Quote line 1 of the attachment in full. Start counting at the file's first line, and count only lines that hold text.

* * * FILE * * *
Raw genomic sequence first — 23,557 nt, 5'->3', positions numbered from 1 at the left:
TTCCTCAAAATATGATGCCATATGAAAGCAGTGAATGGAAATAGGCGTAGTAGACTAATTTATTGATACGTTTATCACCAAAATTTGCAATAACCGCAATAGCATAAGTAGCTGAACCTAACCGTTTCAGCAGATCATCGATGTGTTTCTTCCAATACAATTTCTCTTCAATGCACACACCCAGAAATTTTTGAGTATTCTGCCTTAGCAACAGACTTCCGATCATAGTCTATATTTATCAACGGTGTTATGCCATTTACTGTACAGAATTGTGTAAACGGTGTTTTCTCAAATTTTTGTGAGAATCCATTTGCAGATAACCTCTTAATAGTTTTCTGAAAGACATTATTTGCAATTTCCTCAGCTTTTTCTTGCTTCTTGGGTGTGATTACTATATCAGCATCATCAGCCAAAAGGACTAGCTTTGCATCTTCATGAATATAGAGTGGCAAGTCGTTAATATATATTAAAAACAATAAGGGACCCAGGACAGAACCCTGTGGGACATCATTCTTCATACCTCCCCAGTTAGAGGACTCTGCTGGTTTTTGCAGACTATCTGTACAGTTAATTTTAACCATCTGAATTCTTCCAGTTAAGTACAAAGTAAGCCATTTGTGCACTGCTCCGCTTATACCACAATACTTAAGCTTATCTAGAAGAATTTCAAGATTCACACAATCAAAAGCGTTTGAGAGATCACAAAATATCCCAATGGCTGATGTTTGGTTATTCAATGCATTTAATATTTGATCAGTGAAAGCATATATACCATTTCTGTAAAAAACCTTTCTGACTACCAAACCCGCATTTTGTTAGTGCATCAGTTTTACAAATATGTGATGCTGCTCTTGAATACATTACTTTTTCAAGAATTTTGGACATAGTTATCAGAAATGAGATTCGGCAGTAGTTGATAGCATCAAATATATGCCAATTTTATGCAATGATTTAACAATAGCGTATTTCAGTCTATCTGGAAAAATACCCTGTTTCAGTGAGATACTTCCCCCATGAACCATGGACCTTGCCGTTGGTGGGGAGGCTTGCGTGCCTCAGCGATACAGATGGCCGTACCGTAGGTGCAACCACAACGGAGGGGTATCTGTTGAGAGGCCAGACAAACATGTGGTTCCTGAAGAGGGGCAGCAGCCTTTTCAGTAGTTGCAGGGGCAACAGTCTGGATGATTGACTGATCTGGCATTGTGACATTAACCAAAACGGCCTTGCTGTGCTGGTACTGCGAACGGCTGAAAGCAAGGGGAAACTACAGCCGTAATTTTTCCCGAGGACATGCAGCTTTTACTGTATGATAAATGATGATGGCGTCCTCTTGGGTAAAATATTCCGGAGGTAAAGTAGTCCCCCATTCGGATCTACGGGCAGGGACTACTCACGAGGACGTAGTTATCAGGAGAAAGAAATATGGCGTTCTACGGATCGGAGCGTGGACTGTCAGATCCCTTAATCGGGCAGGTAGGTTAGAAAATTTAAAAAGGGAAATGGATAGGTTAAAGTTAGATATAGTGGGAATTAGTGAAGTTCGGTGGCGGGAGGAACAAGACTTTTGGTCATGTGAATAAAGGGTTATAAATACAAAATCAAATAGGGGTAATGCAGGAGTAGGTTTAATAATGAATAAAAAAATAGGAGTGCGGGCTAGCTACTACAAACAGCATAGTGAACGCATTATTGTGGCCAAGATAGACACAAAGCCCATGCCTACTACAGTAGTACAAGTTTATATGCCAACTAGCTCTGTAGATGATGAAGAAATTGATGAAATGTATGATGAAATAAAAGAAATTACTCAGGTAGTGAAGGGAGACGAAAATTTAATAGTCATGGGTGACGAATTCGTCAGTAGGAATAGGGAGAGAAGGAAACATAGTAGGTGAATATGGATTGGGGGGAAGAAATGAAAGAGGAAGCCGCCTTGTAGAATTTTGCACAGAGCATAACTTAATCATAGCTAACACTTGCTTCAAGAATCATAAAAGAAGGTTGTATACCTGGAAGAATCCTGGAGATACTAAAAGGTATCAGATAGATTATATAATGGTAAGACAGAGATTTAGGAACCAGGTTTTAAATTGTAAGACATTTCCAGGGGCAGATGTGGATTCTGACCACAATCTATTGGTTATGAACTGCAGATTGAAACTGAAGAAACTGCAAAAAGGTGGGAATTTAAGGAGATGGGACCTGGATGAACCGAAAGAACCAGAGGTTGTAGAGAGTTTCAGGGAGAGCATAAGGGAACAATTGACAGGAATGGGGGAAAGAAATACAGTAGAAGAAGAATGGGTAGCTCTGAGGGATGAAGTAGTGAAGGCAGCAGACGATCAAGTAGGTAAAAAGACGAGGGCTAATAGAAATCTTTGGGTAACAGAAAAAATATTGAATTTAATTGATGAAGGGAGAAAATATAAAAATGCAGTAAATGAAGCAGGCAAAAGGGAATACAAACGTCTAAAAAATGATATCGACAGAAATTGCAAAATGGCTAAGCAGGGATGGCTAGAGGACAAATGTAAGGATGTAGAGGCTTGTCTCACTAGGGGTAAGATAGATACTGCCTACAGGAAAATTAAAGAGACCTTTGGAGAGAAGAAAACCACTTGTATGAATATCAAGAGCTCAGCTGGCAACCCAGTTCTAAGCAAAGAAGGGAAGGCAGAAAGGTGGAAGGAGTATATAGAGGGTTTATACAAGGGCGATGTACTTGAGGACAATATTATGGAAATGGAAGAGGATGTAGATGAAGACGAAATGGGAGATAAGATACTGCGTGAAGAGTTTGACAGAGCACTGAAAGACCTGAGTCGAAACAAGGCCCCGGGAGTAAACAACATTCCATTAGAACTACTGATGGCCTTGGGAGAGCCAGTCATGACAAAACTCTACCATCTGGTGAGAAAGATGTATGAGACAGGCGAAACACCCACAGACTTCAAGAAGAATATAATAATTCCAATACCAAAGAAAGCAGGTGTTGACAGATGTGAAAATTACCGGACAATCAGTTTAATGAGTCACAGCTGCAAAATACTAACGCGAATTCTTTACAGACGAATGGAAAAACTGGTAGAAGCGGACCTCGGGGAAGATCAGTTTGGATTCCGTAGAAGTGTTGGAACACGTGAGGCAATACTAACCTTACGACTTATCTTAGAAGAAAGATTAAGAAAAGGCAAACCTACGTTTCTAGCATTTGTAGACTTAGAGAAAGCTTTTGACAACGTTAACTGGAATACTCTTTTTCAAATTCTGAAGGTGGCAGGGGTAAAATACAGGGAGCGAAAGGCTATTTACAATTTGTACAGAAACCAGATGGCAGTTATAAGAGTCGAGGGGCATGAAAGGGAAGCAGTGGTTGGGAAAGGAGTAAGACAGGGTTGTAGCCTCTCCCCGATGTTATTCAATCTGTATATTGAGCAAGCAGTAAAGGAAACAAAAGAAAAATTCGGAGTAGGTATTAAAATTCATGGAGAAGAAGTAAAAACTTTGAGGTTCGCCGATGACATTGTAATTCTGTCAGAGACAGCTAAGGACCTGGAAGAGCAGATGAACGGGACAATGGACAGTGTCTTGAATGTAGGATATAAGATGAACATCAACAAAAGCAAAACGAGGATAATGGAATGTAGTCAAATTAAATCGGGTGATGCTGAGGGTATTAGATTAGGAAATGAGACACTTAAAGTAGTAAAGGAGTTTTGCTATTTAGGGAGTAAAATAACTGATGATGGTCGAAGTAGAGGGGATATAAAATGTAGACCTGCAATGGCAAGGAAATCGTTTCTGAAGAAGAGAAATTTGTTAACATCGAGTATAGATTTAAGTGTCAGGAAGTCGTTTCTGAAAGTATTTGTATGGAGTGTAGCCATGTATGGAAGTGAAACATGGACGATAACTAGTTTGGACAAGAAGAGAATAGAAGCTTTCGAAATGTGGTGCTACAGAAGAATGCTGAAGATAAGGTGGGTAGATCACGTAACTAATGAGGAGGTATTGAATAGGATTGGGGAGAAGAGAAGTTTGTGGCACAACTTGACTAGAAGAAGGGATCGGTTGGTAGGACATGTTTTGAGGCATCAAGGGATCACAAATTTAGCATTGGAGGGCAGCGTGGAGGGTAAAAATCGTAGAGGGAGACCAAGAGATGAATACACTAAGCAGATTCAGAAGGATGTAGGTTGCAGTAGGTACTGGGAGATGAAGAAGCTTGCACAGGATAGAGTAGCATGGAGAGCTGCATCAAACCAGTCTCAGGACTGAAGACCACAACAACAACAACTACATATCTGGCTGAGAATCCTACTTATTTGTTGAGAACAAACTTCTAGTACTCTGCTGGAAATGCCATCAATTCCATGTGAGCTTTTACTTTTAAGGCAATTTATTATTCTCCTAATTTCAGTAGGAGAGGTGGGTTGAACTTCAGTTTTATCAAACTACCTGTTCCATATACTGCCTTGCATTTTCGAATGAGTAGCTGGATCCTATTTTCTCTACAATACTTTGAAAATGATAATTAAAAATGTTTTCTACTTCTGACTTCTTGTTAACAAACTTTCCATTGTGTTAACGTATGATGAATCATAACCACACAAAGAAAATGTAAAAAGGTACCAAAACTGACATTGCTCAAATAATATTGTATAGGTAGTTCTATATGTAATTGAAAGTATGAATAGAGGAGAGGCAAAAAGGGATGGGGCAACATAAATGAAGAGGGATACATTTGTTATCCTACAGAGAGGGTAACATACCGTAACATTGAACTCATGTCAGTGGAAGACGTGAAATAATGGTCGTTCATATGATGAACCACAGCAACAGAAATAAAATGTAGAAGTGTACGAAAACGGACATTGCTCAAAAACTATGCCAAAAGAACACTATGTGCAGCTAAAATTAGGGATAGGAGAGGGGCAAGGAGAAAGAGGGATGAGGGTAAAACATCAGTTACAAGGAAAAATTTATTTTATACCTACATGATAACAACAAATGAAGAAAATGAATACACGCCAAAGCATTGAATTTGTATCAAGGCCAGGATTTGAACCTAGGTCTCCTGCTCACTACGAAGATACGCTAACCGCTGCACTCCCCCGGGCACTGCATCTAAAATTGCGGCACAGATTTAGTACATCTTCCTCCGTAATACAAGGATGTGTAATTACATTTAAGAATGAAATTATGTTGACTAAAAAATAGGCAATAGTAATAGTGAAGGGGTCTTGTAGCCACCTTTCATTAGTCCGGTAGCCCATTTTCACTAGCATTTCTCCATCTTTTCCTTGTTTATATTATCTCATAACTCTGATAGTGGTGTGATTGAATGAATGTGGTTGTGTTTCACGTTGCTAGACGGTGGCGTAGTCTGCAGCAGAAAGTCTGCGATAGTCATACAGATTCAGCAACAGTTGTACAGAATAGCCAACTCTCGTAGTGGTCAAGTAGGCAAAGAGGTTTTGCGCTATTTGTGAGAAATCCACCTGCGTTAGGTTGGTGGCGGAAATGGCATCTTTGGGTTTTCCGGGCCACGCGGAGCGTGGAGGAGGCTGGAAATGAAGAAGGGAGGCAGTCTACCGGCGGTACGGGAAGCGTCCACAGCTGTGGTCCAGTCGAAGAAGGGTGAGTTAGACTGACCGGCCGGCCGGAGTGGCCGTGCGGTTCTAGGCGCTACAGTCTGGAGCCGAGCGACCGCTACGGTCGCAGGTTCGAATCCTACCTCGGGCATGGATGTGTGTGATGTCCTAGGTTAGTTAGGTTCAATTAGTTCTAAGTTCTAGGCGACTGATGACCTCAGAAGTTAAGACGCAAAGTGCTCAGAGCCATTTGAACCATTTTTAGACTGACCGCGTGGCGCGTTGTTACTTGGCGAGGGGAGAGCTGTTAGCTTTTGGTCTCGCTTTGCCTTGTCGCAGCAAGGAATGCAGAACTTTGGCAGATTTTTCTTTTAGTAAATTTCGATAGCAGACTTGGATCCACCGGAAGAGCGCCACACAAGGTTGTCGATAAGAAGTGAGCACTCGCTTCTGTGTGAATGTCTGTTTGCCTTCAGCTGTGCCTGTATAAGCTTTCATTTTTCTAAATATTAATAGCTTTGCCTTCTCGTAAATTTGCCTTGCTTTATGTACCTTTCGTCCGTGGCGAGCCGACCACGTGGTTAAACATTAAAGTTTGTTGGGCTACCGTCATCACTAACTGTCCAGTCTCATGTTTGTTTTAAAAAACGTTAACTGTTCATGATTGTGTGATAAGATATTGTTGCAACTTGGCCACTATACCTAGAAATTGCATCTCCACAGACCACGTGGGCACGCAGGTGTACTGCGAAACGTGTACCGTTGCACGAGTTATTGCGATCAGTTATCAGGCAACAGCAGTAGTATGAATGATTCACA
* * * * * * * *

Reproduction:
Raw genomic sequence first — 23,557 nt, 5'->3', positions numbered from 1 at the left: